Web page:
After handing himself in, the teenager admitted to police what he did and provided police with the location of the motorbike, which was seized.
"He shouldn't have been on the bike and he wasn't able to control the bike," Mr Manwaring said.
However, he said a Juvenile Justice Report indicated there was a strong chance of rehabilitation.
"He just needs that oversight from somebody other than family to give him a bit of a push," Mr Manwaring said.
Mr Day said it appeared the girl was not hurt seriously enough for the teenager to face the more serious charge of causing grievous bodily harm.
He said it was fortunate the girl wasn't more seriously injured in the crash and she was not injured further by not being treated and transported to hospital by paramedics.
He shouldn't have been on the bike and he wasn't able to control the bike.- Solicitor Mason Manwaring
"It was her luck that [her] injuries were not [exacerbated] by being driven to hospital."
Mr Day said the teenager was also fortunate that he didn't fall and hit his head given he wasn't wearing a helmet.
"If he came off the bike and experienced serious head injuries he might have been in a vegetative state as someone who is significantly brain damaged," he said.
During sentencing, Mr Day said "allowances must be made" for the offender's age, not just his biological age, particularly in relation to immaturity and he would put "his rehabilitation to the forefront".
However, he also said retribution cannot be ignored, general deterrence must be considered for antisocial conduct and a child just under 18 cannot be treated much differently than an adult just over 18.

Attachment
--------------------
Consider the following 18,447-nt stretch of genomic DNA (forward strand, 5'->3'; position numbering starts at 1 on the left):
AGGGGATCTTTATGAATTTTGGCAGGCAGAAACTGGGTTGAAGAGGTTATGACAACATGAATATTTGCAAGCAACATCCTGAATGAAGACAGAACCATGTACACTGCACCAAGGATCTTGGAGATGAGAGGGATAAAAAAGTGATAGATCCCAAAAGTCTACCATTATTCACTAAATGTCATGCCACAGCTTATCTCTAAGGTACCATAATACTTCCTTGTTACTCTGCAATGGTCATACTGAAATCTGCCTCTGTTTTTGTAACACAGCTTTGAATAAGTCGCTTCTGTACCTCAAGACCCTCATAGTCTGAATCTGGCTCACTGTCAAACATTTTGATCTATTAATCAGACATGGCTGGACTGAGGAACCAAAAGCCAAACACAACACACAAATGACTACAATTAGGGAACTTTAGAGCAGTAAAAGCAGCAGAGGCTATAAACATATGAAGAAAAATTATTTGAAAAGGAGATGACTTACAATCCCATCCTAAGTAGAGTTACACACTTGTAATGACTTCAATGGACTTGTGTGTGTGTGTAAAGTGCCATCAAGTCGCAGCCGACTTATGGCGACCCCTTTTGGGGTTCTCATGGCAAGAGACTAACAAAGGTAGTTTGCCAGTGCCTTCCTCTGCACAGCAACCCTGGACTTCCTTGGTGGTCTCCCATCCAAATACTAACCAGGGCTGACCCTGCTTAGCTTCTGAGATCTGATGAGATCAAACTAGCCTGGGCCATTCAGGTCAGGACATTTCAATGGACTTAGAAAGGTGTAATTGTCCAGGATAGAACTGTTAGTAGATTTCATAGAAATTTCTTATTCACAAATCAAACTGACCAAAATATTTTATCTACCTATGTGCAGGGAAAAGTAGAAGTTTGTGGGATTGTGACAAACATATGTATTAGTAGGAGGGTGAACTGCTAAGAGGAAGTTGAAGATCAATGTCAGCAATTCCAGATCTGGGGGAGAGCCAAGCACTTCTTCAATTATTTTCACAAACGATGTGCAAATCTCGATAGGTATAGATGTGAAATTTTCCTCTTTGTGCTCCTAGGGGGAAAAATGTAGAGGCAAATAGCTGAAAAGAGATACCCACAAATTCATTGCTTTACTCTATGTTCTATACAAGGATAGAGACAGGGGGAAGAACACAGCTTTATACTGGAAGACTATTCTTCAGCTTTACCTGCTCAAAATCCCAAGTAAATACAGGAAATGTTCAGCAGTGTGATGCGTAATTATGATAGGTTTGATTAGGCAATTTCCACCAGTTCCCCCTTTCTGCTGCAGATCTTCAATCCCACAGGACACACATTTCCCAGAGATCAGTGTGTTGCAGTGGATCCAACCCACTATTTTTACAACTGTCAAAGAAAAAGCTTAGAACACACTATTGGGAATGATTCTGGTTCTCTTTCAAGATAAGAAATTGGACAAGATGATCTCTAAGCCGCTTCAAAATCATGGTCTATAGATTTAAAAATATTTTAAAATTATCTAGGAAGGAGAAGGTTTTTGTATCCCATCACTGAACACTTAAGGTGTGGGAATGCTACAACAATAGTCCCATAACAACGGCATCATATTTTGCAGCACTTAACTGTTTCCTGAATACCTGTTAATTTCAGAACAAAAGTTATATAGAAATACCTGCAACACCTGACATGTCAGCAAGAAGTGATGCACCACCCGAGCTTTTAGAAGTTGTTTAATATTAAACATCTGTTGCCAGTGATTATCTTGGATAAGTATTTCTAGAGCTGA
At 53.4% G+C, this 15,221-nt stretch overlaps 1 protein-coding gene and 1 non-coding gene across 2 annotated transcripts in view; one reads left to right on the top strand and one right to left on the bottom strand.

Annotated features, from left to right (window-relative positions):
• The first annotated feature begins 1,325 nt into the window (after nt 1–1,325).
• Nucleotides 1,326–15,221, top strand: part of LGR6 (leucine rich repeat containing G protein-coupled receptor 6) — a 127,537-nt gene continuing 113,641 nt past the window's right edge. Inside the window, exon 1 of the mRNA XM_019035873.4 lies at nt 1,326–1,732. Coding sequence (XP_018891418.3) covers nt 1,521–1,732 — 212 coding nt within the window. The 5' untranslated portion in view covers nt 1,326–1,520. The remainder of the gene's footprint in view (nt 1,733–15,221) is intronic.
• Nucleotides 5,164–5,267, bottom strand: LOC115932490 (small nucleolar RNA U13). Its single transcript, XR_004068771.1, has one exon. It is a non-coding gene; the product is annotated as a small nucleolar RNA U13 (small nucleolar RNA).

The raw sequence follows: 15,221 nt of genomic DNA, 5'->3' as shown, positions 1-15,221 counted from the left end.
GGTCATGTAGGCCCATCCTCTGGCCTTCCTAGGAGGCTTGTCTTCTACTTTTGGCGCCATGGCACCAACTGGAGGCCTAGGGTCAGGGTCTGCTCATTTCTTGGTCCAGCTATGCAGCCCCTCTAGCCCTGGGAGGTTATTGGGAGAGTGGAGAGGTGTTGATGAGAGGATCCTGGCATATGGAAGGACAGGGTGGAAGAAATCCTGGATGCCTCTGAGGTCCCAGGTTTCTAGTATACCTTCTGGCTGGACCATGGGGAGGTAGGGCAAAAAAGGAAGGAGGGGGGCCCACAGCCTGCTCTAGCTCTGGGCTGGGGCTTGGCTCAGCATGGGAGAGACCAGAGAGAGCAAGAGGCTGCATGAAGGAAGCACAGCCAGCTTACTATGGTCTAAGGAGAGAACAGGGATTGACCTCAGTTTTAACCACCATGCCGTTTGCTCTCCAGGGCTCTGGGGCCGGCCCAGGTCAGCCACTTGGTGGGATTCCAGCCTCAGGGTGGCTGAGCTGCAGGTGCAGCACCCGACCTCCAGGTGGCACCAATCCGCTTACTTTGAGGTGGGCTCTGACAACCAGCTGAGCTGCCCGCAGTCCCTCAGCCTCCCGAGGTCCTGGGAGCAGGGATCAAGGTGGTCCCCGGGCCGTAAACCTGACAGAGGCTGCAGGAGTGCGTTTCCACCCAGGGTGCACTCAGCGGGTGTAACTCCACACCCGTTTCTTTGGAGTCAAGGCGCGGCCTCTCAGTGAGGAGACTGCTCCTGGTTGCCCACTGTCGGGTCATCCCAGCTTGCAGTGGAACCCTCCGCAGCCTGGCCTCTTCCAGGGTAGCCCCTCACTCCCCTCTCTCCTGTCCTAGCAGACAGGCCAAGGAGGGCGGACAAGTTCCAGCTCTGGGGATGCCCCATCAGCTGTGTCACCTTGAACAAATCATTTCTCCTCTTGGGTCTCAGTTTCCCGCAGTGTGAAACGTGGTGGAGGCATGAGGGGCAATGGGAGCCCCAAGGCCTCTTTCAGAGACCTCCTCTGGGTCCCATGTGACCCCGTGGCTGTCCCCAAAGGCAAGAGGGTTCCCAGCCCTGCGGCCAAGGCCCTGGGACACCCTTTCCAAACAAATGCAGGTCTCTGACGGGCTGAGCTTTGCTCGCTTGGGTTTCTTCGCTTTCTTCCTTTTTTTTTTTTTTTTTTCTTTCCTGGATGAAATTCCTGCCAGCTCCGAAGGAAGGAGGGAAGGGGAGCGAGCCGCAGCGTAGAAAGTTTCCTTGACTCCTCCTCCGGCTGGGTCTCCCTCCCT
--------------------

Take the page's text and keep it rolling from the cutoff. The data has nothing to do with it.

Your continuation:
"He was engaged in an adult activity but he was extremely immature not considering his biological age," Mr Day said.
"Both he and other road users [were] at risk by his inability to control the bike, [it] demonstrates a complete disregard for his own and other road users' safety.
"In my opinion his rehabilitation cannot be overhauled by his rank stupidity."
Mr Day said by driving while insured he placed himself at risk of having to pay for the child's medical costs.
Mr Day convicted the teenager and placed him on supervised probation for 12 months for causing bodily harm by misconduct while in charge of a motor vehicle.
He also ordered him to be of good behaviour for 12 months and fined him $110 for riding while unlicensed.
The teenager received another $110 fine for riding an unregistered motorbike and he was also ordered to be of good behaviour for riding an uninsured motorbike and for riding without a helmet.
Mr Day also disqualified him from obtaining a driver's licence for six months and said if he was over the age of 18 at the time he would disqualified him for longer.
"In that six months don't drive or ride any motor vehicle, you will just be digging a big hole for yourself," he said.
"When the disqualification is over, get yourself a licence."